• Somebody better get on that if we're getting to 5nm feature size.

    • by damouloud (317642) on Saturday July 12, 2008 @03:00PM (#24166069)

      Well, the fact that they've been creating features smaller than the wavelength of the illuminating light is nothing to write home about either.

      Current chips (since at least the 180nm node) are being fabbed this way at all microelectronics fabs all around the world. We already use 193nm light to create features as small as 22nm (using tricks like immersion, double-exposure and OPC)

      • Graphene (Score:1, Interesting)

        by Anonymous Coward

        This will help us to get into the resolutions which will make graphene come alive for us. After all, its semiconductive properties only begin to happen at scales of 10nm or lower. I'm eagerly awaiting the graphene age to commence.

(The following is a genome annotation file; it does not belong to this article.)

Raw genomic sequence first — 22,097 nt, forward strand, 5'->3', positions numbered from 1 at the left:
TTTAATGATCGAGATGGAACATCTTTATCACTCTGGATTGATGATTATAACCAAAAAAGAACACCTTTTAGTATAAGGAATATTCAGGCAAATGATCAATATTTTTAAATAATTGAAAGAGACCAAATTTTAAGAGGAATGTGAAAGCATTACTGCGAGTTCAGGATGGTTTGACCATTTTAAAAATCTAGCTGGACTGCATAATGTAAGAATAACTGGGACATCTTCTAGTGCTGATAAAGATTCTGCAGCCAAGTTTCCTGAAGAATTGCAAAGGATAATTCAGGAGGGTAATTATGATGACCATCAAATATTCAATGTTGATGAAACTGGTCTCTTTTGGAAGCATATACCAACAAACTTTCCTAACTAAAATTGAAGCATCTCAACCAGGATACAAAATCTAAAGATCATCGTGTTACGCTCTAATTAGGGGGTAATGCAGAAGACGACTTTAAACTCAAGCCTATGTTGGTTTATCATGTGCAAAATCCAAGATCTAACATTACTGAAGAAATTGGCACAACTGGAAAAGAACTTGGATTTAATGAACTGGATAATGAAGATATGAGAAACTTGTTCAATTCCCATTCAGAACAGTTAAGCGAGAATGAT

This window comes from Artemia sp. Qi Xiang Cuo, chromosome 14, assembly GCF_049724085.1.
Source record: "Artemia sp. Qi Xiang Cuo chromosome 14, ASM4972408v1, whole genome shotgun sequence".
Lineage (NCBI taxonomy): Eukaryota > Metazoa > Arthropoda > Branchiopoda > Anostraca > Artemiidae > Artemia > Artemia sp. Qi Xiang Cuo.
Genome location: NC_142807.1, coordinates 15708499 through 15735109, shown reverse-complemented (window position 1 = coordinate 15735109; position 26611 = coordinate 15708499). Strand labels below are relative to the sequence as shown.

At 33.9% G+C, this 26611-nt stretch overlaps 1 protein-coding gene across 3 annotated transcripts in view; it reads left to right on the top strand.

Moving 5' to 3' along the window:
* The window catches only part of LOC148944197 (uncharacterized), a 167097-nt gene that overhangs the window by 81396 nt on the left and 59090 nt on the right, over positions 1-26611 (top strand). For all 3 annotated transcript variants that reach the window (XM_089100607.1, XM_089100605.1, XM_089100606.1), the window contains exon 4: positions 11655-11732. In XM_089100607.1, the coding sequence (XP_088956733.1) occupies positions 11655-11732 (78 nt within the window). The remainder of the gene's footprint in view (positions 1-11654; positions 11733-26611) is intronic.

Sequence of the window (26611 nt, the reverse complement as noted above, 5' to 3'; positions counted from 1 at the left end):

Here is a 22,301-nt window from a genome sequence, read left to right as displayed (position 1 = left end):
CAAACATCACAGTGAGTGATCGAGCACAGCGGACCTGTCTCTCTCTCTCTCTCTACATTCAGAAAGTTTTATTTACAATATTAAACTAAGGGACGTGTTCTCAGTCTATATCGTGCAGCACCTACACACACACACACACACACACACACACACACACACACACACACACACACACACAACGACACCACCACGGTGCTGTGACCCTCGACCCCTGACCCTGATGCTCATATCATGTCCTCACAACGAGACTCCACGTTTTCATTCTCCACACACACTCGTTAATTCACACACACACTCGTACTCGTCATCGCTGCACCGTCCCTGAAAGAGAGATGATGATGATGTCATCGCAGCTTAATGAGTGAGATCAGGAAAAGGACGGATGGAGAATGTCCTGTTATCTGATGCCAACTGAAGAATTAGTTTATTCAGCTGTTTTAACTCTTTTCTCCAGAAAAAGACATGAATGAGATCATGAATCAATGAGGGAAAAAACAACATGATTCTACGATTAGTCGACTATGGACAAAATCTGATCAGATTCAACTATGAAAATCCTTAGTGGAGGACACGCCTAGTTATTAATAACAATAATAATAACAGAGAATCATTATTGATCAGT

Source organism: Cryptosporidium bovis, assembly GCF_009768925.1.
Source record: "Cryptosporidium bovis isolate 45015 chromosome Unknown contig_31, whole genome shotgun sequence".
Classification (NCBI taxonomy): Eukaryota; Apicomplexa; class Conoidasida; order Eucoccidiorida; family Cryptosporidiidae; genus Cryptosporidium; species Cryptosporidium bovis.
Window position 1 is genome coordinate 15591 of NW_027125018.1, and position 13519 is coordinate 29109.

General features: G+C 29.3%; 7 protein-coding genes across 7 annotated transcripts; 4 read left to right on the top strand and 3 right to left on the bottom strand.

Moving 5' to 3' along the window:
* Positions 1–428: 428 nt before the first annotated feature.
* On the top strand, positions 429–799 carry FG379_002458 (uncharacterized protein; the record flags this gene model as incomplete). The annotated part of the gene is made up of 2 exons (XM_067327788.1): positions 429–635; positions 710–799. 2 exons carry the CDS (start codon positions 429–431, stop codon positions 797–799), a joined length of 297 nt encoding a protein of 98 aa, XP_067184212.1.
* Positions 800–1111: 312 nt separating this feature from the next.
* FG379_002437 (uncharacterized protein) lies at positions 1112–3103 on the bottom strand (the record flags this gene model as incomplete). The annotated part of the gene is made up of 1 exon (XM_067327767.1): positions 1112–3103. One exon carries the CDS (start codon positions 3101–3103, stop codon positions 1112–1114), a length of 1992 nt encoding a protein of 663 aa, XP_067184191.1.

• by Bombula (670389)
      I thought quantum interference was a problem with circuits and gates smaller than 40nm, so even the ability to etch the channels won't mean they'll work. Maybe I'm remembering incorrectly - can someone set the record straight?
    • They've been making features smaller than the wavelength of light for almost a decade now using interference lithography, it's nothing new, but it did scare people that Moore's Law would be over sooner than they thought (after all, how would they write features using extreme UV with the materials that have?).

      What's interesting is that their interference lithography mask allows them to reach a minimum feature size limit of 25nm for silicon.

      Hurray, Moore's Law should continue for another 10 or so year
  • by Anonymous Coward

    ASML already has working tools for 32 nm litho. 16 nm is planned in next couple of years.

  • Is the gap closing? (Score:5, Interesting)

    by Colourspace (563895) on Saturday July 12, 2008 @02:05PM (#24165767)